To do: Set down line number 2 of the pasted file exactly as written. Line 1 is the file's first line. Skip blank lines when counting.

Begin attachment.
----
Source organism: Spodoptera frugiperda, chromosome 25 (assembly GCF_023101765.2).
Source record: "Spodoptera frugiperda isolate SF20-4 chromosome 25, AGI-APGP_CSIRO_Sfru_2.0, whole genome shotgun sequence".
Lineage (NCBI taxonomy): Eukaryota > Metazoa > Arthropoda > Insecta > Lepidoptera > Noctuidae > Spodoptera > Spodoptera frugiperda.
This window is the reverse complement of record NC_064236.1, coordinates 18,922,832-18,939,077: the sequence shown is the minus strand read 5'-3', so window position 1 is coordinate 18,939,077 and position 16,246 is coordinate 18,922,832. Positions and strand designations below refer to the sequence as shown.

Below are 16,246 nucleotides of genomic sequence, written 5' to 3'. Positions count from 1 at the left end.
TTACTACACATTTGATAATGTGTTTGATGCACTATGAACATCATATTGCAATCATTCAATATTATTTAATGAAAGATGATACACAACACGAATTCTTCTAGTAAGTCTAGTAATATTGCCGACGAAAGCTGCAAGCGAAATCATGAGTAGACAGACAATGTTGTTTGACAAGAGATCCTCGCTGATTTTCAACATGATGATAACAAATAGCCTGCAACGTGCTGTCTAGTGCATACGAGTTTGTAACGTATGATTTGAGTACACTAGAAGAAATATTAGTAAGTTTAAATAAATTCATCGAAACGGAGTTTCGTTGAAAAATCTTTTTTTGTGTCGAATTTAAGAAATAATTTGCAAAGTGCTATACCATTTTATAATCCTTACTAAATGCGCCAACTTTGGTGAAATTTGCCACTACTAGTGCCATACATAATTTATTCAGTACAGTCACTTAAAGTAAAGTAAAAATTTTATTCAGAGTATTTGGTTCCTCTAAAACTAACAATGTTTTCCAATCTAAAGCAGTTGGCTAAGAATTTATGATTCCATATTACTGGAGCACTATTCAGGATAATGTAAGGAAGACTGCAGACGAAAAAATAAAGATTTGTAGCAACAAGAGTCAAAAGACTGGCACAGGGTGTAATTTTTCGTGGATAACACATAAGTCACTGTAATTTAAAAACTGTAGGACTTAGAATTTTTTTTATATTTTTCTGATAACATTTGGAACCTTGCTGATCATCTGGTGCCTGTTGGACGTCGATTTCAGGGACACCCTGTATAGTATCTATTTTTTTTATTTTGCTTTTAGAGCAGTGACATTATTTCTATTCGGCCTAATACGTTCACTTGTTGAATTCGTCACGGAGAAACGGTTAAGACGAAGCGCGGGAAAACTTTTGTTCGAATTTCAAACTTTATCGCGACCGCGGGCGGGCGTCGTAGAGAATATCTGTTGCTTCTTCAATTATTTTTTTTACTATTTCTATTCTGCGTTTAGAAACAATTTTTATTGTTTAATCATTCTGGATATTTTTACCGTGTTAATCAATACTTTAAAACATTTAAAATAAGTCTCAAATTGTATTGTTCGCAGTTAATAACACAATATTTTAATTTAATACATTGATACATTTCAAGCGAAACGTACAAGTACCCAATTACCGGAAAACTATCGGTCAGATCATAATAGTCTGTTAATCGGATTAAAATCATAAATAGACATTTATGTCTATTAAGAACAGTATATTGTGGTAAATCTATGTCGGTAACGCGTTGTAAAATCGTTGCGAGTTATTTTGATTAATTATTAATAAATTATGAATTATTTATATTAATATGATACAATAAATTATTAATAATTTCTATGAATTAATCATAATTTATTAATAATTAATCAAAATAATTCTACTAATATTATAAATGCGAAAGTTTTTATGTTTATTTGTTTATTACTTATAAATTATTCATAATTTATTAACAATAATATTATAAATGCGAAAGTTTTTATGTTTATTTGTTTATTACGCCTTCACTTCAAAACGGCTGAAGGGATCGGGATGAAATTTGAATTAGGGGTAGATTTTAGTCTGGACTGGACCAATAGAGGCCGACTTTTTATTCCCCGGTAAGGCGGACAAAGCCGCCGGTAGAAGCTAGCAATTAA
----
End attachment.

Source record: "Spodoptera frugiperda isolate SF20-4 chromosome 25, AGI-APGP_CSIRO_Sfru_2.0, whole genome shotgun sequence".